Families of slain officers ask for too much
The Seattle Times Editorial Board says the proposed $182 million claim by the families of four Lakewood police officers is not reasonable.
PUBLIC sympathy for the families of the four slain Lakewood police officers ebbed last week when the families announced demands for $182 million in public money. It was an outlandish sum.
The families seemed to sense this on Friday, when various members said it was not about the money, but about prodding Pierce County to change its procedures. One said they would drop their planned lawsuit if changes were made.
The families have a financial claim, but not anything like this.
Where to place the blame? The Lakewood police shootings were a systemic failure of which Pierce County was only a part.
On the matter of responsibility, the murderer, Maurice Clemmons, is the primary person responsible for the killings. If he were still alive, the families might be demanding the death penalty, and they would have a strong case.
But Clemmons has paid that penalty already, having chosen to die rather than surrender.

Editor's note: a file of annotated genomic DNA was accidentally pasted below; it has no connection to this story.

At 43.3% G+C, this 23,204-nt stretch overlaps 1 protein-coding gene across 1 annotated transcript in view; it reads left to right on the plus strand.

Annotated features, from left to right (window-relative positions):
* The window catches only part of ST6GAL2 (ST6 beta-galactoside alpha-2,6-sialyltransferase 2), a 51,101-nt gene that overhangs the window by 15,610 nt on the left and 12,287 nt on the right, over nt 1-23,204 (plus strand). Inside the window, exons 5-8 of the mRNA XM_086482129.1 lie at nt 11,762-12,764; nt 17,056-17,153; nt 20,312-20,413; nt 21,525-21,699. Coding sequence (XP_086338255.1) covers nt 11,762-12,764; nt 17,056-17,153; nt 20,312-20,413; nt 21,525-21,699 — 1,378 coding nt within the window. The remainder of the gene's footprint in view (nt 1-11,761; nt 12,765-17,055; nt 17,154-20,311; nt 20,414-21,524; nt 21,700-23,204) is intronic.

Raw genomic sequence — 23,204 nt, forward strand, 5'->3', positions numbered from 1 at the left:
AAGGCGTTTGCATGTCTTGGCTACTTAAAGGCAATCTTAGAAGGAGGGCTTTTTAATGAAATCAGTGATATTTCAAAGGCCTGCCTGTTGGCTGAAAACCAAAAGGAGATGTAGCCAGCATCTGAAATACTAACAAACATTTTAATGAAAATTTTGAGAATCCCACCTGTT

Lesser responsibility, but still a strong responsibility, falls on members of Clemmons' family, whom he called from jail. He told them he planned to kill police officers, and they kept his secret.
The jail staff did not hear these threats, which were recorded. Clemmons made them over the telephone, and jail staff were not listening on the line. The families argue that they should have been. Pierce County says it does not have the people to do this.
The policy on monitoring calls is for Pierce County leaders to decide, based on how much money they have and how many demands they have on it.
Perhaps they should have a policy of listening in on inmates like Clemmons, as the families say. But a lawsuit for $182 million is not the way to determine how to spend the public's money.